Just heard about this upcoming lecture series from the UCLA English Department. To view the flyer, click the image below. Or for more information, click here.
Archive for February, 2009
The Chronicle for Higher Education posted a story in the Wired Campus column about UCLA English Department faculty member Matthew Fisher’s new project creating a Catalogue of Digitized Medieval Manuscripts. The Chronicle article is available online at http://chronicle.com/wiredcampus/article/3606/a-digital-window-on-the-medieval-world.
You can find the Catalogue itself at http://manuscripts.cmrs.ucla.edu.
If you have a digital humanities project up your sleeve, here is an opportunity for you. Vectors: Journal of Culture and Technology in a Dynamic Vernacular is an open access, multi-media humanities journal produced by USC and published by Open Humanities Press.
The University of Southern California’s Institute for Multimedia Literacy and the electronic journal Vectors are pleased to announce a National Endowment for the Humanities Fellowship Program for summer 2009 designed to foster innovative multimedia research. Titled “Broadening the Digital Humanities,” the Institute will offer scholars the opportunity to explore the benefits of interactive media for scholarly analysis and authorship, illustrating the possibilities of multimodal media for humanities investigation. Fellows participating in the program will learn both by engaging with a variety of existing projects as well as through the production of their own project in collaboration with the Vectors-IML team. The projects fellows create will at once enrich their own understanding of the digital humanities and model the field for other scholars. Select projects will be published in Vectors.
For more information, please visit our submissions page at http://vectorsjournal.org/journal/index.php?page=Submissions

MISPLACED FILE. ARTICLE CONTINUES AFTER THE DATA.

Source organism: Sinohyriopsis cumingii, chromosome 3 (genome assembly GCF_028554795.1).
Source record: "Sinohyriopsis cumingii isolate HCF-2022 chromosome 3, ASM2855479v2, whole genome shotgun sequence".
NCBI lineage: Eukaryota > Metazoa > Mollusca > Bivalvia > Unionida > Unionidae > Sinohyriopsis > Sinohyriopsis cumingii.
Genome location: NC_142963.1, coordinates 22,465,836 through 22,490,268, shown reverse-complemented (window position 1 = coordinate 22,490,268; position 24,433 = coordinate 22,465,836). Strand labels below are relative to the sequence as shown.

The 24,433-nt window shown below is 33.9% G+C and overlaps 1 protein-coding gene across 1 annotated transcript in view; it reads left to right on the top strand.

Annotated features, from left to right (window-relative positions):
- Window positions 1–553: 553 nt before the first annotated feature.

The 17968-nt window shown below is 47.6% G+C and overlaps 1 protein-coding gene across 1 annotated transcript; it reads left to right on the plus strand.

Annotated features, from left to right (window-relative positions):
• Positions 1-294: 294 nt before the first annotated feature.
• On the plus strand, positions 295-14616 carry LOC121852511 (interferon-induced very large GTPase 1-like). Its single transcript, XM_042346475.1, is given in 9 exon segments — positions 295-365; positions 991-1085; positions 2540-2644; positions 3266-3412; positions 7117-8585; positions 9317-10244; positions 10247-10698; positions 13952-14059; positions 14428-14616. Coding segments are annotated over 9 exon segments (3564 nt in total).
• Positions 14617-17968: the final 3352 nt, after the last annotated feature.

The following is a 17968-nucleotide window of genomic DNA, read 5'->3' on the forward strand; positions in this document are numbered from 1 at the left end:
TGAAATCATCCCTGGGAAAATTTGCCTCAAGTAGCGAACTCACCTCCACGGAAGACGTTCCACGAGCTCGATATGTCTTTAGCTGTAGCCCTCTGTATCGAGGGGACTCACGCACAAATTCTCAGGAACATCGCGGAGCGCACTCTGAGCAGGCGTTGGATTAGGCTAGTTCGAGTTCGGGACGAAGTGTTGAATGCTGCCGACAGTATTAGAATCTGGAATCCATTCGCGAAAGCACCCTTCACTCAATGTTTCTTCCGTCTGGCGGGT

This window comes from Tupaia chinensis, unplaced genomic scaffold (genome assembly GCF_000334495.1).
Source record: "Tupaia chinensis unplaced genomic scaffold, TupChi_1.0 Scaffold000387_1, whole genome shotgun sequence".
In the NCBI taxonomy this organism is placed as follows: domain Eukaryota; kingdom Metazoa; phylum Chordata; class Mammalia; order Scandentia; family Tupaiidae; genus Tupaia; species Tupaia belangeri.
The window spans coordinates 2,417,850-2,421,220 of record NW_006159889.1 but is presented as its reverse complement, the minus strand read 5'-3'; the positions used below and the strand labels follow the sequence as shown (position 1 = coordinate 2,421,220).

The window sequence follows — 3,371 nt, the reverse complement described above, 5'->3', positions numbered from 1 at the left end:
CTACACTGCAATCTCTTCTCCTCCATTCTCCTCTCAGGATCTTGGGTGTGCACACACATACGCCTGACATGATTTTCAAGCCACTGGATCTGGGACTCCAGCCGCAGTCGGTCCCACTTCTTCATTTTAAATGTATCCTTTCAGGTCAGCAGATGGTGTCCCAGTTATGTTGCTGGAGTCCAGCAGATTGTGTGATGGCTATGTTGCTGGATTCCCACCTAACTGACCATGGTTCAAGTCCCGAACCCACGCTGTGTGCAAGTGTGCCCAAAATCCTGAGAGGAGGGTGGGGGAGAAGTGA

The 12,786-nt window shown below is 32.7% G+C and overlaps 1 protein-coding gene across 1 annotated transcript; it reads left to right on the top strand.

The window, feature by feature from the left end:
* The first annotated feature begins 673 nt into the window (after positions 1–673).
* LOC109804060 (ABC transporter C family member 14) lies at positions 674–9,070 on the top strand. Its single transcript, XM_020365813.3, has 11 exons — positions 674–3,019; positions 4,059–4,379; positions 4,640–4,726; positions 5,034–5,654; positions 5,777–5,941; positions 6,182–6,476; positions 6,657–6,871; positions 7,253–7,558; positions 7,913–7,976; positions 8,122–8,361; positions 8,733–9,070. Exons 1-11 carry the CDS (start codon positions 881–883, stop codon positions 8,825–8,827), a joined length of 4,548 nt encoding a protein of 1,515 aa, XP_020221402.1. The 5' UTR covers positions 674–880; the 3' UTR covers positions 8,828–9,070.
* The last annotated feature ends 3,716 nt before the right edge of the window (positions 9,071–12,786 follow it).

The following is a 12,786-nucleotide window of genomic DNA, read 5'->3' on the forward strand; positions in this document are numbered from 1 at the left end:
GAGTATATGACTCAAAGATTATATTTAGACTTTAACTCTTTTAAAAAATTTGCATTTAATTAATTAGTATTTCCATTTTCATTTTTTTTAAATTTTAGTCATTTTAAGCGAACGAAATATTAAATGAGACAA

The Vectors Journal
I don’t usually tell scholars to go search JSTOR for something. Generally speaking, things that are stored in JSTOR show up in searches done in other databases or catalogs and then our handy UC-eLinks service sends you to JSTOR to get the text in question. JSTOR is definitely good for browsing academic journals, and for certain areas of study it may well be a decent place to search, but you must remember that it doesn’t contain the most recent 5 years of publication.
That said, JSTOR just announced that it is providing University of California Libraries free access to its new 19th Century British Pamphlets collection until June 30, 2009. This pamphlet collection includes the Cowen Tracts (1603-1898), the (John) Hume Tracts (1769-1949) and the Knowsley Pamphlet Collection (1792-1868). If you want to browse the pamphlet collection, you can open JSTOR and just type in the name of the collection in the search box. For example, type “Hume tracts” in the search box to see documents in this collection. Alternatively, you can open this link in JSTOR if you are connected to the UCLA network. Doing so will give you a list of the JSTOR collections that UCLA folks can access.